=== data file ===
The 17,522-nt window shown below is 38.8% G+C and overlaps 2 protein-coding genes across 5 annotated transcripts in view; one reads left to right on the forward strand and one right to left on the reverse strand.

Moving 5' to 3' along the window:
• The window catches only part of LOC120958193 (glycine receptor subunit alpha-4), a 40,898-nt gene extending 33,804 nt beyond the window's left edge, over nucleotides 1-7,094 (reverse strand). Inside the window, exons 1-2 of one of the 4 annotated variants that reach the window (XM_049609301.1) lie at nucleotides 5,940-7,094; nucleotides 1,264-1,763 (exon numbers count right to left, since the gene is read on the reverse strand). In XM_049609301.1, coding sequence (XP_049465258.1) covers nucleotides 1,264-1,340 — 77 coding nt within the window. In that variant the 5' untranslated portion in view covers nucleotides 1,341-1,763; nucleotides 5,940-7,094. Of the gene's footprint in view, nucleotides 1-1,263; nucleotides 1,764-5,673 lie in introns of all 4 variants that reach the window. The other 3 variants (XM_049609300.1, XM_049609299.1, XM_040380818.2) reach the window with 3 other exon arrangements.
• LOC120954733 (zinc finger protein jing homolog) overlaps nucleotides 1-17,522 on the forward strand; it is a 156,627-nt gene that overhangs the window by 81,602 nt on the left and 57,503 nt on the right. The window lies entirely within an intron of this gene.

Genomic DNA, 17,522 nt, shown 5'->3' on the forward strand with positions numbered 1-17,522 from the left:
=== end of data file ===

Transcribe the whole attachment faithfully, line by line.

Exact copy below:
The 17,522-nt window shown below is 38.8% G+C and overlaps 2 protein-coding genes across 5 annotated transcripts in view; one reads left to right on the forward strand and one right to left on the reverse strand.

Moving 5' to 3' along the window:
• The window catches only part of LOC120958193 (glycine receptor subunit alpha-4), a 40,898-nt gene extending 33,804 nt beyond the window's left edge, over nucleotides 1-7,094 (reverse strand). Inside the window, exons 1-2 of one of the 4 annotated variants that reach the window (XM_049609301.1) lie at nucleotides 5,940-7,094; nucleotides 1,264-1,763 (exon numbers count right to left, since the gene is read on the reverse strand). In XM_049609301.1, coding sequence (XP_049465258.1) covers nucleotides 1,264-1,340 — 77 coding nt within the window. In that variant the 5' untranslated portion in view covers nucleotides 1,341-1,763; nucleotides 5,940-7,094. Of the gene's footprint in view, nucleotides 1-1,263; nucleotides 1,764-5,673 lie in introns of all 4 variants that reach the window. The other 3 variants (XM_049609300.1, XM_049609299.1, XM_040380818.2) reach the window with 3 other exon arrangements.
• LOC120954733 (zinc finger protein jing homolog) overlaps nucleotides 1-17,522 on the forward strand; it is a 156,627-nt gene that overhangs the window by 81,602 nt on the left and 57,503 nt on the right. The window lies entirely within an intron of this gene.

Genomic DNA, 17,522 nt, shown 5'->3' on the forward strand with positions numbered 1-17,522 from the left: